CNVs in neuropsychiatric disorders“Over the last few years at least 11 copy number variations (CNVs) have been shown convincingly to increase risk to developing schizophrenia: deletions at 1q21.1, NRXN1, 3q29, 15q11.2, 15q13.3 and 22q11.2, and duplications at 1q21.1, 7q11.23, 15q11.2-q13.1, 16p13.1 and proximal 16p11.2. They are very rare, found cumulatively in 2.4% of patients with schizophrenia and in only 0.5% of controls. They all increase risk for other neurodevelopmental disorders, such as developmental delay and autism spectrum disorders, where they are found at higher rates (3.3%). Their involvement in bipolar affective disorder is much less prominent. All of them affect multiple genes (apart from NRXN1) and cause substantial increases in risk to develop schizophrenia (odds ratios of 2 to over 50). Their penetrance for any neurodevelopmental disorder is high, from ∼10% to nearly 100%. Carriers of these CNVs display cognitive deficits, even when free of neuropsychiatric disorders.”

Improving Phenotypic Prediction by Combining Genetic and Epigenetic Associations [pdf] – h/t dr. xaverius!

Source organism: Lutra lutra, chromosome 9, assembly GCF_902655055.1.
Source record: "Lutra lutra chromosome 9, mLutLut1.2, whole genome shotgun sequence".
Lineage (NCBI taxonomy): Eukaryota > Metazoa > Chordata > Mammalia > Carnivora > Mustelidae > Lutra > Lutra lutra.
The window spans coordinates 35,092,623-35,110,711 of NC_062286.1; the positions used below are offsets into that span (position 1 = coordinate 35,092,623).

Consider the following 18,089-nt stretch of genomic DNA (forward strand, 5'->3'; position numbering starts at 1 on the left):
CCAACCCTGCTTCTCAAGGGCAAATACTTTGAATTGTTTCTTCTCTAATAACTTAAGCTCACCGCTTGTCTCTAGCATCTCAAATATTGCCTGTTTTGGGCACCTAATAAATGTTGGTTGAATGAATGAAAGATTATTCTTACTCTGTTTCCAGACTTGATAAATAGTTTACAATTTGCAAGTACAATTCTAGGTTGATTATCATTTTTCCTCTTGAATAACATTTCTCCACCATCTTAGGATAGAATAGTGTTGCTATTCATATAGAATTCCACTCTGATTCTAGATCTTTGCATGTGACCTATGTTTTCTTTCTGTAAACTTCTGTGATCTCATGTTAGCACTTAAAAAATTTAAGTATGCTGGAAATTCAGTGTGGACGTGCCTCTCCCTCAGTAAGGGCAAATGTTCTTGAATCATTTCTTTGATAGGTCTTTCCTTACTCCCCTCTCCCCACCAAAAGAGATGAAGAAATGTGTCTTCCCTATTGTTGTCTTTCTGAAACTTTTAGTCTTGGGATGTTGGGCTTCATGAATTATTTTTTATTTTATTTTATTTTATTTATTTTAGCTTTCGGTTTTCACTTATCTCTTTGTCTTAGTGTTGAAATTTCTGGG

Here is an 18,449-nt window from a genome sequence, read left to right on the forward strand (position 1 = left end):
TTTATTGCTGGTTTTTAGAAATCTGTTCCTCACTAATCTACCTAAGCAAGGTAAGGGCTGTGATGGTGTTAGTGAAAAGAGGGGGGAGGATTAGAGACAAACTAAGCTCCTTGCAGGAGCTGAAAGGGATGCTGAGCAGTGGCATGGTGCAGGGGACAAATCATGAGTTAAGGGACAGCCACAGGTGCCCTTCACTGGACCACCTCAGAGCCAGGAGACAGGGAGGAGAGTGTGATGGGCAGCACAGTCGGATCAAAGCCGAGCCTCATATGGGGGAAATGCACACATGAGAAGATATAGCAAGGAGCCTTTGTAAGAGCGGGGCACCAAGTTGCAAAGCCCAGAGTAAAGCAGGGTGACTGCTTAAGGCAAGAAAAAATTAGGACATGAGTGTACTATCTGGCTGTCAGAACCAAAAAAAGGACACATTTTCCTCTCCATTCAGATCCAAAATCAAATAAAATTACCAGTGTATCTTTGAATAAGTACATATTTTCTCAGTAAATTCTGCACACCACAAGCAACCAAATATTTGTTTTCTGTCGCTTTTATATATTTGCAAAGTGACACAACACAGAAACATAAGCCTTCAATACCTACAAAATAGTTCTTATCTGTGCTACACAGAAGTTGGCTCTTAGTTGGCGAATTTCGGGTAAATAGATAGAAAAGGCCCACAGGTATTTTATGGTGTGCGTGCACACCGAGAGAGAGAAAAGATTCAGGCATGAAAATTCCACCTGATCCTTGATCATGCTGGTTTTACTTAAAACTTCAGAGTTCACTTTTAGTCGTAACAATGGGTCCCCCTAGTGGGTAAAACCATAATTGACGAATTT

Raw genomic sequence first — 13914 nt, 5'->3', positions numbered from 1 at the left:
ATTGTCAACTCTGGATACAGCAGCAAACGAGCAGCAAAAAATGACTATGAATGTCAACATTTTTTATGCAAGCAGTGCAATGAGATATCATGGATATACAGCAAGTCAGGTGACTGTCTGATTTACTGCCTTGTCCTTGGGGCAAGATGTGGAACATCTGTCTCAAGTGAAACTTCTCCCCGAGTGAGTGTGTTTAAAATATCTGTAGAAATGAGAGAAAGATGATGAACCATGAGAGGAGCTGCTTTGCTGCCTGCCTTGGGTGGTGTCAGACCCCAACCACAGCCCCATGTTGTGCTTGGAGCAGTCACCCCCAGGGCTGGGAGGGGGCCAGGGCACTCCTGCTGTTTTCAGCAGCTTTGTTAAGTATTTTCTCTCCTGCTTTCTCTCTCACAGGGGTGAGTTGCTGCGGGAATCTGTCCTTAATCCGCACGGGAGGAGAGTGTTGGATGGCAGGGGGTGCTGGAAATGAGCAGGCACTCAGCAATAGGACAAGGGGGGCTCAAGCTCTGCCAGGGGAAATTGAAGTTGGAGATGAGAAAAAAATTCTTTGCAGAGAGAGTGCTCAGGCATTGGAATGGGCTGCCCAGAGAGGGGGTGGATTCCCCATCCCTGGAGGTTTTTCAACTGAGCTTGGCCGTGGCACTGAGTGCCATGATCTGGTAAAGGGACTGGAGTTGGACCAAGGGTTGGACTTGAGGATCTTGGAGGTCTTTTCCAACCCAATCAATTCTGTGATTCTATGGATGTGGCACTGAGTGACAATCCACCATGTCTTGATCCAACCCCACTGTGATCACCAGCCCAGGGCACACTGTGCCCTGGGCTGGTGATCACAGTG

County level homicide rates by race/ethnicity of victim and On the effects of wealth on the B-W gaps, a response to questions posed by a commenter @random critical analysis.

the much discussed post The IQ Gap Is No Longer a Black and White Issue – from chanda chisala. see also Chanda Chisala: An African Hereditarian?“If evolution applies to all of us, that includes Africans. It is perfectly possible that some African sub-groups are brighter than others. Any geographic group which takes care to encourage bright persons to marry one another could see positive effects after 20-30 generations of consistently strong selection, if those brighter parents have more surviving offspring, which is likely.” – from dr. james thompson. and see also The Jews of West Africa? from peter frost. and see also my post: there’s more to human biodiversity than just racial differences.